Southern Health has said it is working to improve the links between mental health support and other services in the wake of inquests into the deaths of Alex Sartain and Councillor James Nash.

Mr Sartain shot and subsequently attacked Cllr Nash during a confrontation at the latter’s home on August 5, 2020, before dying in a road traffic collision later that day. During the inquest, it was revealed that communication issues between the mental health team and the Adelaide Medical Centre meant that concerns over Mr Sartain’s mental state were not picked up on.

Southern Health said it has since carried out a review into its interactions with him, and said it is constantly working “to ensure people get the most joined up mental health care possible”.

During the inquest into the death of Cllr Nash, the coroner’s court heard that after being sectioned under the Mental Health Act in 2019, Mr Sartain had been discharged from a hospital in November. He was then passed to the community mental health team, who cared for him for a time.

However, in April, they discharged Mr Sartain without having seen him, saying that they were “unable to contact him”. A letter was sent to the Adelaide Medical Centre, his GP, but was filed by a member of the administrative staff and was never seen by a doctor.

In June 2020, John Sartain, Alex’s father, was visited by a mental health visitor, but they did not see Alex. In a Radio Four interview, he said he was told that his son’s deteriorating mental state was “ sort [of] about normal.”

John Sartain also called the Adelaide Medical Centre, where a receptionist advised “there was nothing we [the surgery] can do.” A subsequent review found this was inappropriate advice, but the inquest noted that even if Alex Sartain had been seen by a doctor, there is no guarantee he would have been sectioned again.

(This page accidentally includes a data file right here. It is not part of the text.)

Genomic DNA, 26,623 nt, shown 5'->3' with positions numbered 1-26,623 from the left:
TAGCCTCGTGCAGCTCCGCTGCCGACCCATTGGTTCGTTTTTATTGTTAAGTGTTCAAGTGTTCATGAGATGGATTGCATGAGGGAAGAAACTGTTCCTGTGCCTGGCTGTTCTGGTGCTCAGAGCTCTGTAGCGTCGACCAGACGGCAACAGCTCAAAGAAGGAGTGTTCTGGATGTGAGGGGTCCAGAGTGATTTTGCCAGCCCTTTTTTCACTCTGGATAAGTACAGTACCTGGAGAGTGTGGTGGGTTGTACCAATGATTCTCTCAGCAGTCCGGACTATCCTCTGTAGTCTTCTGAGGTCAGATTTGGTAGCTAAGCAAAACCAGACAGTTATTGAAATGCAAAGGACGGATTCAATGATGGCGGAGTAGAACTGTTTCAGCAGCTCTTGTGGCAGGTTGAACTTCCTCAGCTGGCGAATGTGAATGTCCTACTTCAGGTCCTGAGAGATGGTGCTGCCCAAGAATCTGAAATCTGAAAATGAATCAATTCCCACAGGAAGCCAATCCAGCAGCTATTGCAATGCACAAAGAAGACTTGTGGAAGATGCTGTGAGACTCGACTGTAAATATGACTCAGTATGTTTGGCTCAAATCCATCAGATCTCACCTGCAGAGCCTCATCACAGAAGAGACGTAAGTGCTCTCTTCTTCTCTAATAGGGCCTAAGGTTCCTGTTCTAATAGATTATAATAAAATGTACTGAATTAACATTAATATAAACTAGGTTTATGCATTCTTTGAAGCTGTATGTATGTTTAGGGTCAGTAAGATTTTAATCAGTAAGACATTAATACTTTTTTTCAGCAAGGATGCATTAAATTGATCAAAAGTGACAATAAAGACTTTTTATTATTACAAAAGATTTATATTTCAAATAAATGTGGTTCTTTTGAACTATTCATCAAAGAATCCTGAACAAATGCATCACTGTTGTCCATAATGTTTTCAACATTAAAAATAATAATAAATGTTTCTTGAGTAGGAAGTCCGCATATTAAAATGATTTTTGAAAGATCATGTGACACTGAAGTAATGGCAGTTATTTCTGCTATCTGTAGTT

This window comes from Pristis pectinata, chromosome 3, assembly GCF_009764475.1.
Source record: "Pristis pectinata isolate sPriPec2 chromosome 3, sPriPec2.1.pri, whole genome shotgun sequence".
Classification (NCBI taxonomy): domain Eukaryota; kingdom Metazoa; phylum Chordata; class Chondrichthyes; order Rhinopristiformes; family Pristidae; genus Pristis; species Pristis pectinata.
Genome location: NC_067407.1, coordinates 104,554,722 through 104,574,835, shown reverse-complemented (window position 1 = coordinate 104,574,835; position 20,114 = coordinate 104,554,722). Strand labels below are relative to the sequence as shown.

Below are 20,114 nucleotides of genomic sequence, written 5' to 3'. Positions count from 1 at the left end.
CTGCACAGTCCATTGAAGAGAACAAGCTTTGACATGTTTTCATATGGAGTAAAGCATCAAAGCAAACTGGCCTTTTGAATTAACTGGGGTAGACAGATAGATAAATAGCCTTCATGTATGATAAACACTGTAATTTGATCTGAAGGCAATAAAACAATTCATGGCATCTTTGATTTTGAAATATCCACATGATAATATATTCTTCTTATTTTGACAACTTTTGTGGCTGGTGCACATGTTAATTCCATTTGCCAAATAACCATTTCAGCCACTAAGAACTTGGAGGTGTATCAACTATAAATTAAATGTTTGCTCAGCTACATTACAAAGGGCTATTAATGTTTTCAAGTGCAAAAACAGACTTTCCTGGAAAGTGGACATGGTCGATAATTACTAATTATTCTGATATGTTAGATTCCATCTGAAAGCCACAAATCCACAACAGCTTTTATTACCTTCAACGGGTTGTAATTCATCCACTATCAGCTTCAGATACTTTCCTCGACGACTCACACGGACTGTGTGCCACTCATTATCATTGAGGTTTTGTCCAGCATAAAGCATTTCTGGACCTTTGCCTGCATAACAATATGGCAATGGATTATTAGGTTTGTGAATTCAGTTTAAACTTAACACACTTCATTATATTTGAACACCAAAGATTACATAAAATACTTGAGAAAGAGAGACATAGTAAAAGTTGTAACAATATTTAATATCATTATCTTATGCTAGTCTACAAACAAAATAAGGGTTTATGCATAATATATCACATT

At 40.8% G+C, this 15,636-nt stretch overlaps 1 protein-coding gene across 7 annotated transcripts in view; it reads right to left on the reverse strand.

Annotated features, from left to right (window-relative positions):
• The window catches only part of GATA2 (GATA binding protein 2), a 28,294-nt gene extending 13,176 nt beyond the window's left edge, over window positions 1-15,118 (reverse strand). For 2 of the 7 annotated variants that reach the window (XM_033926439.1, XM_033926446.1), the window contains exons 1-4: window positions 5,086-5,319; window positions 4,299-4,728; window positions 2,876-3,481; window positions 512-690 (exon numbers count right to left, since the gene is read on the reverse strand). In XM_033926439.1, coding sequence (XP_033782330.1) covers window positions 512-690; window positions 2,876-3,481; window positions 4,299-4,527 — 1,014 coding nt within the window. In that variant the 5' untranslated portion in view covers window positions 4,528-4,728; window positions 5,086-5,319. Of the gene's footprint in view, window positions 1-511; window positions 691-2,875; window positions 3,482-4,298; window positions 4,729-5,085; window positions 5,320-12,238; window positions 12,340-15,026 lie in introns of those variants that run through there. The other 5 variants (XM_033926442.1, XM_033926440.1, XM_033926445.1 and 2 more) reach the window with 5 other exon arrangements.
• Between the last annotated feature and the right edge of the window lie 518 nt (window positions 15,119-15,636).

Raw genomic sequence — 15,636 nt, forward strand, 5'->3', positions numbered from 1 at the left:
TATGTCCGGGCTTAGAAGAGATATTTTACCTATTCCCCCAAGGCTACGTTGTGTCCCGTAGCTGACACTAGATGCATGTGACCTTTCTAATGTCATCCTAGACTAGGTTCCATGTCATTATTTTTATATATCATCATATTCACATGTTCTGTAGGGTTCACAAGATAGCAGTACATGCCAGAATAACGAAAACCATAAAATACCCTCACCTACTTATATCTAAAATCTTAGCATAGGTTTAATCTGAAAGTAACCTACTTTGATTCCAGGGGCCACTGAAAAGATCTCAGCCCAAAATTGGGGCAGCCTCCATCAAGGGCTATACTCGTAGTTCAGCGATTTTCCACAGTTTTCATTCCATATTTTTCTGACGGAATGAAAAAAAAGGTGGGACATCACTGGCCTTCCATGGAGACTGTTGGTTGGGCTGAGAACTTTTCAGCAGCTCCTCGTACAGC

In a statement, Dr Mayura Deshpande, Deputy Chief Medical Officer for Southern Health NHS Foundation Trust, said: “We express our condolences to the families of Mr Nash and Mr Sartain. Our thoughts are with them at this most distressing and difficult time.

“Homicides involving people with mental health problems are incredibly rare and we take any such tragic incident extremely seriously.

“Although Mr Sartain was not using our services when these events took place, we have carefully reviewed the support we provided in the months prior to the incident.

“The local NHS is constantly working to improve the links between mental health, NHS 111 and GP services to ensure people get the most joined up mental health care possible.”

The Adelaide Medical Centre has since undergone a change of management, with new partners taking over the practice. The inquest was told that the new partnership had introduced several robust systems, some of which are designed to prevent the repeat of incidents like this. In particular, discharge letters are now always seen by a doctor.

A spokesperson said that the practice was not able to comment at this time, but would do so in due course.